Woman fired from Wigan bar for being pregnant
A tribunal heard how Mark Douglas, of Douglas Leisure North West Ltd, unfairly dismissed an assistant manager just two weeks after she revealed her pregnancy.
Mr Douglas – who owned The Wiend Bar in Wigan town centre – faced an employment judge back in May to answer claims of unlawful discrimination after he fired Ms K Barnes when she became pregnant.
Dean Clayton, another director of the company, was cleared of subjecting Ms Barnes to a “detriment” after he jokingly texted her saying “gonna push you down the stairs” after she told him about her pregnancy.
The tribunal heard how bosses at The Wiend bar, including Mr Douglas and Mr Clayton, employed Ms Barnes in November 2015 as assistant manager.
The bar, which was a new venture for Douglas Leisure, was subject to a costly refurbishment paid for by Mr Douglas (referred to as the third respondent in the tribunal documents).
A decision was taken to hire Ms Barnes because she had previously worked with Mr Clayton (the second respondent) at another bar.
Shortly after opening, the bar struck financial difficulties, generating around Â£6,000 a week compared to projections of between Â£9,000 and Â£11,000.
In March 2017, Mr Douglas and Mr Clayton discussed making the claimant redundant to help save costs, but decided not to as Mr Clayton’s wedding was coming up and they would need her to cover for him while he was on honeymoon.
Just two months later, the bosses hired two new staff on a part-time basis.
Shortly after this, in June 2017, Ms Barnes discovered she was pregnant.
Employment Judge Batten wrote: “The claimant messaged the second respondent with a picture of a positive pregnancy test.
“She accompanied the picture with a joke about what she would do next in light of the news of her pregnancy. The second respondent replied, in a joking manner, ‘laughing’ and then he messaged the claimant with ‘gonna push you downstairs’.”
Mr Clayton was cleared of any detriment against Ms Barnes by sending the text.
The document produced following the tribunal read: “The tribunal concluded that comments between the claimant and the second respondent were very much made in the context of a joke, albeit a joke that the tribunal found difficult to comprehend.”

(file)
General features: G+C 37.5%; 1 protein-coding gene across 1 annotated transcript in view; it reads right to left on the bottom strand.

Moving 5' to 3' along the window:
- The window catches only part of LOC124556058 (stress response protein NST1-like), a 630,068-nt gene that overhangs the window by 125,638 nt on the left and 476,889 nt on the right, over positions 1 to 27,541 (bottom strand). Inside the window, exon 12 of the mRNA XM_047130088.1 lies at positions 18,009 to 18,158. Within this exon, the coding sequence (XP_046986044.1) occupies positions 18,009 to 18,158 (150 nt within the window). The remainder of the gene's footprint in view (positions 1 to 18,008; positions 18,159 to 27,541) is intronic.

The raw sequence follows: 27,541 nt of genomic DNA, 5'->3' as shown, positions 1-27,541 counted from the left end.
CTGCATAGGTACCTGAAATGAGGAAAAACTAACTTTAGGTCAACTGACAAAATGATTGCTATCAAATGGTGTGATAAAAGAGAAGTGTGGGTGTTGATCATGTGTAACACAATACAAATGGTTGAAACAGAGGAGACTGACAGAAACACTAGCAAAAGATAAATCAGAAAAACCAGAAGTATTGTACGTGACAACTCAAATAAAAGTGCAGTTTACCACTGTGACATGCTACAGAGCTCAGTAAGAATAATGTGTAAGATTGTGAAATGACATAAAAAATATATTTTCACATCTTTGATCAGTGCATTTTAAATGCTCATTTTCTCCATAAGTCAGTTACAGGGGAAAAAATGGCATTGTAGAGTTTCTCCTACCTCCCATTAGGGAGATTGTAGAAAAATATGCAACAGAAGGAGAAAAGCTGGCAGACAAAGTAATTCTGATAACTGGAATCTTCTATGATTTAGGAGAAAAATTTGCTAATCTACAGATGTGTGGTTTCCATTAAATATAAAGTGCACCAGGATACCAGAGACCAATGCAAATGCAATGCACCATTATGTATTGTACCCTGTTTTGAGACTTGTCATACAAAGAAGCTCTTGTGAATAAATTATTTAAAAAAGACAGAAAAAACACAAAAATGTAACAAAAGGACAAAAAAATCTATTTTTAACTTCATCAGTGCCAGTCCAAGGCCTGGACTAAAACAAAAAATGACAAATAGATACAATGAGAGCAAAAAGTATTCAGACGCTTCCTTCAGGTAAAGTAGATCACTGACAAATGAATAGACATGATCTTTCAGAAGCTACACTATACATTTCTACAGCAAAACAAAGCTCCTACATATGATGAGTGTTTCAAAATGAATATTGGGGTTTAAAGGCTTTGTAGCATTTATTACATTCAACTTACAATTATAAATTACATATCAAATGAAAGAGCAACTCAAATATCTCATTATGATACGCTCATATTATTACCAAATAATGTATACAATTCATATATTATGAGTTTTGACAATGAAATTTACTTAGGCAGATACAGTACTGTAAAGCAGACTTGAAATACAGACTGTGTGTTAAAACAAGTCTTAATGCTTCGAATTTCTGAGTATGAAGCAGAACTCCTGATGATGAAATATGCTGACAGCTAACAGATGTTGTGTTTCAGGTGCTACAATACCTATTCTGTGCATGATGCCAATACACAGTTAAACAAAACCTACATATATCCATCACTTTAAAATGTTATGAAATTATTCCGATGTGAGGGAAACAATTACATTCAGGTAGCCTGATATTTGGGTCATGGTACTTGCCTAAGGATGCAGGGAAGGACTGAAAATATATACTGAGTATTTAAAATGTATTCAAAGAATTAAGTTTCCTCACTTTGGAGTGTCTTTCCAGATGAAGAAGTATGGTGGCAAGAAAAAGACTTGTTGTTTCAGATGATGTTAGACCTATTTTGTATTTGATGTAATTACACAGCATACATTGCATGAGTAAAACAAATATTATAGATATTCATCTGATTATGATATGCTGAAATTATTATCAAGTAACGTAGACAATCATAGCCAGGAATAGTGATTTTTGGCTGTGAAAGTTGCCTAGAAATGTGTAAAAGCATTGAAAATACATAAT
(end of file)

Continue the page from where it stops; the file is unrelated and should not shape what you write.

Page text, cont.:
On June 25 2017, Mr Douglas and Mr Clayton met for a Sunday lunch where Mr Douglas was told about Ms Barnes’ pregnancy.
Shortly after this Mr Douglas was approached by a neighbouring business’s owner who asked if The Wiend Bar was closing down because he had been in recently and there was “very little” stock on show.
Mr Douglas visited the bar and discovered there was very little stock on the premises.
Mr Clayton blamed the claimant for oversleeping and missing a delivery.
Less than a week later, while Ms Barnes was on a planned holiday, she received a call from Mr Douglas who told her that he “could not afford” to pay her anymore.
When she told him she would he seek legal advice, he said he hoped she would not go down that route.
Mr B Henry, representing the claimant, argued that there was “haste” in the decision made to dismiss her.
Employment judge Batten said: “No procedures were followed: no warning, no consultation, no consideration of pooling or selection procedures, nor consideration of any suitable alternative employment. The third respondent was intent on dismissing the claimant as soon as possible.
“She was on a pre-booked holiday at the beginning of July 2017 but, nevertheless, the third respondent pursued her by telephone as if desperate to communicate his decision to her.”
Mr Douglas was criticised for saying that Ms Barnes’ failure to arrive at the bar for a delivery was the contributing factor for her dismissal.
The tribunal rejected the idea that she had been dismissed for this reason, and said that the evidence surrounding this apparent misconduct was “confused and unreliable”.
Douglas Leisure North West Ltd went into voluntary liquidation in October 2017.
Employment judge Batten wrote: “The tribunal concluded that the claimant was dismissed because of her pregnancy.
“The tribunal considered that the claimant would not have been dismissed at the beginning of July 2017, if she was not pregnant and that the timing of her dismissal, coming so soon after her announcement that she was pregnant, was significant.
“There was not a redundancy situation at that particular time as opposed to any other time.”
A remedy hearing will take place at a later date to establish how Ms Barnes will be recompensed for the unlawful discrimination against her.
Mr Clayton, who was cleared of any wrongdoing, will not be required to attend this hearing.